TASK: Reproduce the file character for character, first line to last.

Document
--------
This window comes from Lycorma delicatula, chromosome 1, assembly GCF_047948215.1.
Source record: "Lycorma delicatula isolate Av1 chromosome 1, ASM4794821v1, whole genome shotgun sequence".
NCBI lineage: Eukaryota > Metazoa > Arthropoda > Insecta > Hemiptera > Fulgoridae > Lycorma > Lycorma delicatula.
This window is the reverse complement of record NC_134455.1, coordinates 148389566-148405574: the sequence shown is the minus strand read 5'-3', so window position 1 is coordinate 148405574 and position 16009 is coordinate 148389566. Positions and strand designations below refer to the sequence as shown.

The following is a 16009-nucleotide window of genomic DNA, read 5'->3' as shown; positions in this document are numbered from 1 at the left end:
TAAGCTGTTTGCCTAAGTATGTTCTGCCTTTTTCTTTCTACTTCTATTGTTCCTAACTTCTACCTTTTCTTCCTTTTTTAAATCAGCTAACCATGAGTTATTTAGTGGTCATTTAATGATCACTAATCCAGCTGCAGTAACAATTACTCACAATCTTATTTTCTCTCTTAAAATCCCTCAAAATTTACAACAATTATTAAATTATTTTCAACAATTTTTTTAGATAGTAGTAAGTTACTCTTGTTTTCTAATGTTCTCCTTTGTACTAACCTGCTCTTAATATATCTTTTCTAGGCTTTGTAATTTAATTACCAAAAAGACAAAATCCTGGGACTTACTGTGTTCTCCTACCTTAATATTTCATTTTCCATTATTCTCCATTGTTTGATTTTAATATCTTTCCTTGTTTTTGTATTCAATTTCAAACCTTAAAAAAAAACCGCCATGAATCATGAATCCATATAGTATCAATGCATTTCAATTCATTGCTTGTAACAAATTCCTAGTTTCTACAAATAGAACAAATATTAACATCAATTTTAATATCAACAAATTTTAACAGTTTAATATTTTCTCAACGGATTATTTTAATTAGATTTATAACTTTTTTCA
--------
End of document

This window comes from Lycorma delicatula, chromosome 1, assembly GCF_047948215.1.
Source record: "Lycorma delicatula isolate Av1 chromosome 1, ASM4794821v1, whole genome shotgun sequence".
NCBI lineage: Eukaryota > Metazoa > Arthropoda > Insecta > Hemiptera > Fulgoridae > Lycorma > Lycorma delicatula.
This window is the reverse complement of record NC_134455.1, coordinates 148389566-148405574: the sequence shown is the minus strand read 5'-3', so window position 1 is coordinate 148405574 and position 16009 is coordinate 148389566. Positions and strand designations below refer to the sequence as shown.

The following is a 16009-nucleotide window of genomic DNA, read 5'->3' as shown; positions in this document are numbered from 1 at the left end:
TAAGCTGTTTGCCTAAGTATGTTCTGCCTTTTTCTTTCTACTTCTATTGTTCCTAACTTCTACCTTTTCTTCCTTTTTTAAATCAGCTAACCATGAGTTATTTAGTGGTCATTTAATGATCACTAATCCAGCTGCAGTAACAATTACTCACAATCTTATTTTCTCTCTTAAAATCCCTCAAAATTTACAACAATTATTAAATTATTTTCAACAATTTTTTTAGATAGTAGTAAGTTACTCTTGTTTTCTAATGTTCTCCTTTGTACTAACCTGCTCTTAATATATCTTTTCTAGGCTTTGTAATTTAATTACCAAAAAGACAAAATCCTGGGACTTACTGTGTTCTCCTACCTTAATATTTCATTTTCCATTATTCTCCATTGTTTGATTTTAATATCTTTCCTTGTTTTTGTATTCAATTTCAAACCTTAAAAAAAAACCGCCATGAATCATGAATCCATATAGTATCAATGCATTTCAATTCATTGCTTGTAACAAATTCCTAGTTTCTACAAATAGAACAAATATTAACATCAATTTTAATATCAACAAATTTTAACAGTTTAATATTTTCTCAACGGATTATTTTAATTAGATTTATAACTTTTTTCA